Niall’s Festive Five 2010: Part One

Readers, it’s been a rubbish year for pop. Ordinarily at this time of year I like to compile my personal top ten tunes of the previous twelve months, but I’ve struggled to come up with five this time around. Perhaps I’ve been too busy to listen to new music (partially true), or maybe I’ve retreated into my own private timewarp (almost definitely – Janet and Whitney have had a very good year round at McMurray towers). Nonetheless, over the next few days I’ll be counting down from five to one, revealing my ultimate pick of the year on “Hogmanay”. It’s almost unbearably exciting isn’t it?

No.5: Thomas Holm – Nitten

Now, purists may argue that this is from 2009, but as it only showed up on my radar in 2010 I’ve decided it’s allowed. I know practically nothing about Mr Holm, other than that he’s Danish, sings in Danish and has a very nice beard. All of these are quite valuable commodities in pop music, though obviously not if you want to have a hit in the UK.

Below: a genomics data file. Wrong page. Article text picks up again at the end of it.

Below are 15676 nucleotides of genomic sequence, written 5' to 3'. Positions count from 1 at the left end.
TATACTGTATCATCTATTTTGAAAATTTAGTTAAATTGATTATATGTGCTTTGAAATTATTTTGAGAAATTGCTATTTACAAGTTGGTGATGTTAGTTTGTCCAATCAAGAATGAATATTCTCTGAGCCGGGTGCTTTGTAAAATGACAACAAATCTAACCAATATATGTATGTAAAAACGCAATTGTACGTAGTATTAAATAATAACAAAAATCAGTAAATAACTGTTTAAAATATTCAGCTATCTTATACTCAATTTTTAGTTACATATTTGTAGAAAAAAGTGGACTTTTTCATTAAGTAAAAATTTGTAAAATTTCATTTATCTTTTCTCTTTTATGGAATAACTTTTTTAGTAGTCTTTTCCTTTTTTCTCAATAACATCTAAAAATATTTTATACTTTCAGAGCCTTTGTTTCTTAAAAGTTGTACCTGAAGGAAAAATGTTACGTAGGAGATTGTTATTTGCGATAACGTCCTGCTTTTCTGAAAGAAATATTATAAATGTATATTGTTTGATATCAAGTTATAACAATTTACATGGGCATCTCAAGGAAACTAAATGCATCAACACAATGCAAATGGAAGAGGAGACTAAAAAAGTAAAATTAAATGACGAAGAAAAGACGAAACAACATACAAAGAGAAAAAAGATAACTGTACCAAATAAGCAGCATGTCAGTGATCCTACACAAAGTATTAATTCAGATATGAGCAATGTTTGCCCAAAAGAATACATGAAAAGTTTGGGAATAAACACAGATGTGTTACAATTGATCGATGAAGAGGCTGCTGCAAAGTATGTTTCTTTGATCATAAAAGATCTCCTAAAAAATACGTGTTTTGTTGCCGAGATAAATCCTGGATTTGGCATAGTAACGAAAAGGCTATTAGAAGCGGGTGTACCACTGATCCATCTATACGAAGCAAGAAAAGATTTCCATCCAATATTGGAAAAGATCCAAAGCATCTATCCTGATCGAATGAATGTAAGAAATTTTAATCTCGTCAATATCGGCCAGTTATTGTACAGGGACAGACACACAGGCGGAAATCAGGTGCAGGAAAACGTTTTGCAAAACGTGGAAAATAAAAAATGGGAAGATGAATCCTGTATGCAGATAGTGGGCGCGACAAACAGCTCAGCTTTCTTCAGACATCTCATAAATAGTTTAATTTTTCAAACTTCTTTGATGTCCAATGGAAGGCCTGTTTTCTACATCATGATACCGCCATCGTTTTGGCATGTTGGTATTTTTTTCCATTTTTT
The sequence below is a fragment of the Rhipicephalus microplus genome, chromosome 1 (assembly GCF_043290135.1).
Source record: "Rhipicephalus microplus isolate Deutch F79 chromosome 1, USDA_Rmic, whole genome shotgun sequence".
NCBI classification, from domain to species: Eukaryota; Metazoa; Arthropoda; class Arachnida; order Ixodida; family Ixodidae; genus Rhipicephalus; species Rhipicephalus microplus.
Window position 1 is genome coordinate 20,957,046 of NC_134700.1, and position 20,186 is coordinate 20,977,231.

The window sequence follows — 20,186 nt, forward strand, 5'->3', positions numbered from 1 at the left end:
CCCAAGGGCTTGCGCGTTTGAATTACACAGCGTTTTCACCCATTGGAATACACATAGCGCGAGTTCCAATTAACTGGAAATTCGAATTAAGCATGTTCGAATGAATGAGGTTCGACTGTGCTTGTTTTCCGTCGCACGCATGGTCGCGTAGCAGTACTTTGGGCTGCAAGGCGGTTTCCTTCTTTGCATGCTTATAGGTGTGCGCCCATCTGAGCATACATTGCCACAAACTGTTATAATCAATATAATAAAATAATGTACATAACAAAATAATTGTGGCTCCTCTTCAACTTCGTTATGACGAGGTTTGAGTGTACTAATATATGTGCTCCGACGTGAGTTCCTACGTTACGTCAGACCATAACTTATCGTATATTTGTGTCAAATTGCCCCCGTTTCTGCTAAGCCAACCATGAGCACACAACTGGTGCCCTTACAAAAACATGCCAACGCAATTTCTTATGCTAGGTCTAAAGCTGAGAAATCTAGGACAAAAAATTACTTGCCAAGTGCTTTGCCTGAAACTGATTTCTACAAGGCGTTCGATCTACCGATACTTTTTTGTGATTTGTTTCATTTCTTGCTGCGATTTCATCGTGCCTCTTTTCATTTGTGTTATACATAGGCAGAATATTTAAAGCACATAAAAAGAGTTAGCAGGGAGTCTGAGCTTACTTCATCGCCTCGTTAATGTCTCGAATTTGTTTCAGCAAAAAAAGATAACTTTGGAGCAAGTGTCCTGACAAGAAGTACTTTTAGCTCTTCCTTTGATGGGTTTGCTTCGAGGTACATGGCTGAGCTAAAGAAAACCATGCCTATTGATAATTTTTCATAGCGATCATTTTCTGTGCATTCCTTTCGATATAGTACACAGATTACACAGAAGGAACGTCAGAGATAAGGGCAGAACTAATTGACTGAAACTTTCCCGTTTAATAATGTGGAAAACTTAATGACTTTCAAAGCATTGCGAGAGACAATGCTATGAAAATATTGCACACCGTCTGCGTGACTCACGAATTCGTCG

Nitten, which I believe translates as “the shortest straw” (sidebar: isn’t it great when foreign languages have one word for something that takes several to say in English? So economical) – is an absolutely glorious pop tune, as I’m certain those of you who have just clicked on the video link will agree.  It is, quite literally, a record for bounding down the street to, waving sunnily at passers-by and appreciating the beauty of ordinary things – for example the first snowdrops pushing bravely through the frozen earth to signal a rebellion against winter’s icy grip or, on a slightly more base note, a really hot jogger.

If I have to criticise Nitten at all, it’s in the lyrics – which deal with someone having a jolly bad day and contain somewhat unsavoury scatalogical overtones (it’s at this point we become grateful that the song is sung in Danish). Now, eating dog poo might be a regular topic of conversation in Denmark, or perhaps even a regular activity – what do I know – but here in Britain we like our chart hits to be about more everyday things – falling in love, falling out of love, personal struggles, and of course what it’s like to be a ghost come back to haunt a cruel former lover on the Yorkshire moors.

Take note, Mr Holm, and maybe we’ll see you again next year.


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